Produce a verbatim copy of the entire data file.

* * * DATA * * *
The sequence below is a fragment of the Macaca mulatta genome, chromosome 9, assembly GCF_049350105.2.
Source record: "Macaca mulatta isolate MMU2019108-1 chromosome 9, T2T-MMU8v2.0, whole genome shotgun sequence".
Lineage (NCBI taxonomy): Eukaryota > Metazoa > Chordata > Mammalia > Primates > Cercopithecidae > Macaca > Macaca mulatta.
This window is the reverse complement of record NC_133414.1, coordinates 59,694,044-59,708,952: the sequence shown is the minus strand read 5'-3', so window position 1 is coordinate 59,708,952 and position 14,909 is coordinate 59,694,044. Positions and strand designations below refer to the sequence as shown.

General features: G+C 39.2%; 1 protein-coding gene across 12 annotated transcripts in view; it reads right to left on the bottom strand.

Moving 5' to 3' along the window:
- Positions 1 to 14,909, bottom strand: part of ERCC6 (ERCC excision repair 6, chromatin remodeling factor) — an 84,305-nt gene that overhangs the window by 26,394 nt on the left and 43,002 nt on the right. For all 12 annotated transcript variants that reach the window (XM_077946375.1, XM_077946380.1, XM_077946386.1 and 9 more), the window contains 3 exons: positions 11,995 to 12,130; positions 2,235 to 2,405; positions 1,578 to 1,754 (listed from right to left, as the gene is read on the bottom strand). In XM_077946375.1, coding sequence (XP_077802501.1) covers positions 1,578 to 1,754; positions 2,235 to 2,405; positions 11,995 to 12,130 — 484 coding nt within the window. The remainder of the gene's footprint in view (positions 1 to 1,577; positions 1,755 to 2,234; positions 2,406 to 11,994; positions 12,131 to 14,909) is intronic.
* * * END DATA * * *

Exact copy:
The sequence below is a fragment of the Macaca mulatta genome, chromosome 9, assembly GCF_049350105.2.
Source record: "Macaca mulatta isolate MMU2019108-1 chromosome 9, T2T-MMU8v2.0, whole genome shotgun sequence".
Lineage (NCBI taxonomy): Eukaryota > Metazoa > Chordata > Mammalia > Primates > Cercopithecidae > Macaca > Macaca mulatta.
This window is the reverse complement of record NC_133414.1, coordinates 59,694,044-59,708,952: the sequence shown is the minus strand read 5'-3', so window position 1 is coordinate 59,708,952 and position 14,909 is coordinate 59,694,044. Positions and strand designations below refer to the sequence as shown.

General features: G+C 39.2%; 1 protein-coding gene across 12 annotated transcripts in view; it reads right to left on the bottom strand.

Moving 5' to 3' along the window:
- Positions 1 to 14,909, bottom strand: part of ERCC6 (ERCC excision repair 6, chromatin remodeling factor) — an 84,305-nt gene that overhangs the window by 26,394 nt on the left and 43,002 nt on the right. For all 12 annotated transcript variants that reach the window (XM_077946375.1, XM_077946380.1, XM_077946386.1 and 9 more), the window contains 3 exons: positions 11,995 to 12,130; positions 2,235 to 2,405; positions 1,578 to 1,754 (listed from right to left, as the gene is read on the bottom strand). In XM_077946375.1, coding sequence (XP_077802501.1) covers positions 1,578 to 1,754; positions 2,235 to 2,405; positions 11,995 to 12,130 — 484 coding nt within the window. The remainder of the gene's footprint in view (positions 1 to 1,577; positions 1,755 to 2,234; positions 2,406 to 11,994; positions 12,131 to 14,909) is intronic.